April Showers Bring May…Downy Mildew

Basal spike infected with downy mildew. Click on image to enlarge.

Although the rain is a welcome change from last year, all this moisture indicates that it is prime downy mildew season! Since April 15, we have had 8 days with a high likelihood for infection at the hopyard at Borderview Research Farm in Alburgh, VT, compared to only 2 at this point last year.

Downy mildew is the most persistent hop pathogen in the Northeast and can be difficult to control. Downy mildew sporulates in warm, moist conditions, and can spread very quickly. Plants are most at risk during rainy days because the plant’s stomata, or pores, are open during the day, leaving an open pathway for disease invasion. If there is excess moisture on a hop plant and spores are present, leaves may become infected in as little as 1.5 hours in warm conditions! Shoots may become infected if moisture persists for 3 hours.

Chlorotic basal spike with leaf desiccation. Click on image to enlarge.

Downy mildew is a systemic infection–once your plant has downy mildew, it is infected for life. After the growing season, downy mildew overwinters in the crown of an infected plant. The first sign of infection in spring is the presence of basal spikes. Basal spikes are chlorotic, or yellowing, and have shortened internodes, or the space between leaf pairs. A severely infected basal spike may also have desiccated leaves. It is important to remove all infected spikes and train only health plants. By leaving infected material in your hop yard, you risk infecting healthy plant material.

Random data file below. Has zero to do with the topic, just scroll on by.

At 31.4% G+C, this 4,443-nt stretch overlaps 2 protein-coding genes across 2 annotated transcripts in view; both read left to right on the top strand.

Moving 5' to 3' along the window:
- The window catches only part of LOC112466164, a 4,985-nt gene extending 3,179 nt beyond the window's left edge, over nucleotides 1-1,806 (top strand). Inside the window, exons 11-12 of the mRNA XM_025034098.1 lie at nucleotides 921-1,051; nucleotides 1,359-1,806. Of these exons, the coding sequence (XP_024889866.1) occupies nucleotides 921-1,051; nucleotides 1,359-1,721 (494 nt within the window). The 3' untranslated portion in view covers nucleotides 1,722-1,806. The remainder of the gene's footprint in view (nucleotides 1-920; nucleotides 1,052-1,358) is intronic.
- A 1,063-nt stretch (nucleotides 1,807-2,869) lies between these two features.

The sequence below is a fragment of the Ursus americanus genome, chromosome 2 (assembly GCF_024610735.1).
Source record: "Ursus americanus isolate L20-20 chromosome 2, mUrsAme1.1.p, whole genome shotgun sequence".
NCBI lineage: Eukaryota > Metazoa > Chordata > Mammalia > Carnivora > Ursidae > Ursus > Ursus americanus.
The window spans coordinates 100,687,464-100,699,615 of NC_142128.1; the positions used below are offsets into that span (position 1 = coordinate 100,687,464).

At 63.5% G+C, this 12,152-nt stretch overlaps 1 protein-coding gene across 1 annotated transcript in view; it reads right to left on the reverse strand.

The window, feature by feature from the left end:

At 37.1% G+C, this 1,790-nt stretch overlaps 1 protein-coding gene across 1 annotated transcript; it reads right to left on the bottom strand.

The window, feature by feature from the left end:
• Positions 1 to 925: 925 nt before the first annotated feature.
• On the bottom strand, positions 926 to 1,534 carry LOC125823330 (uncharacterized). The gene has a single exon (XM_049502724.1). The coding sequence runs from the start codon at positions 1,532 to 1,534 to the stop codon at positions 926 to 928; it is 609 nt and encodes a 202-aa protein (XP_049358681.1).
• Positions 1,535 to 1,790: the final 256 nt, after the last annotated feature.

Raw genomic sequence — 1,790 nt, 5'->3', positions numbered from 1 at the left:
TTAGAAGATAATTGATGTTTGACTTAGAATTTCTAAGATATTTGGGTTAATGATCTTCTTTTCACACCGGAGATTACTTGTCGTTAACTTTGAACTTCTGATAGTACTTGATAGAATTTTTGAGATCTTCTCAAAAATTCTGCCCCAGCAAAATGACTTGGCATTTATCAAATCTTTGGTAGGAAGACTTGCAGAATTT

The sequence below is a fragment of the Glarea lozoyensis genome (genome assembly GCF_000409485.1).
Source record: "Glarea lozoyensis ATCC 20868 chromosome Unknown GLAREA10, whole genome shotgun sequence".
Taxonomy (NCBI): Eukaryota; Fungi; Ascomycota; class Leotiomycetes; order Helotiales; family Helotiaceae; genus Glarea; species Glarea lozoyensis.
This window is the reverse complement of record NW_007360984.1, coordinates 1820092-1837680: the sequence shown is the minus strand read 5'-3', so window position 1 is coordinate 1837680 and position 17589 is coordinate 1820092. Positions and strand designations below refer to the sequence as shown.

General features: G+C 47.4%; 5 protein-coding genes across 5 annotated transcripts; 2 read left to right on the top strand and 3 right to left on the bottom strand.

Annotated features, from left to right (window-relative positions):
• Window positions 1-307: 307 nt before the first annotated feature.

Basal spikes may be removed using sanitized equipment (clippers or scissors), but sanitization is key!  If you’re not taking proper precautions, you run the risk of spreading fungal spores to healthy plants yourself! Basal spikes may also be removed through crowning, a process that mechanically removes the first growth of the season as well the top of the crown.  This serves the dual purpose of removing inoculum as well as removing plant material that can be infected.

To help you with scouting downy mildew on basal spikes, we have created a sheet you may use to tracking and documenting downy mildew in your yard: http://www.uvm.edu/extension/cropsoil/wp-content/uploads/Downy_Mildew_Scouting_Basal_Spikes.pdf. For more information, visit our website and/or check out the article, Managing Downy Mildew.

And remember, stay calm and hop on.

 

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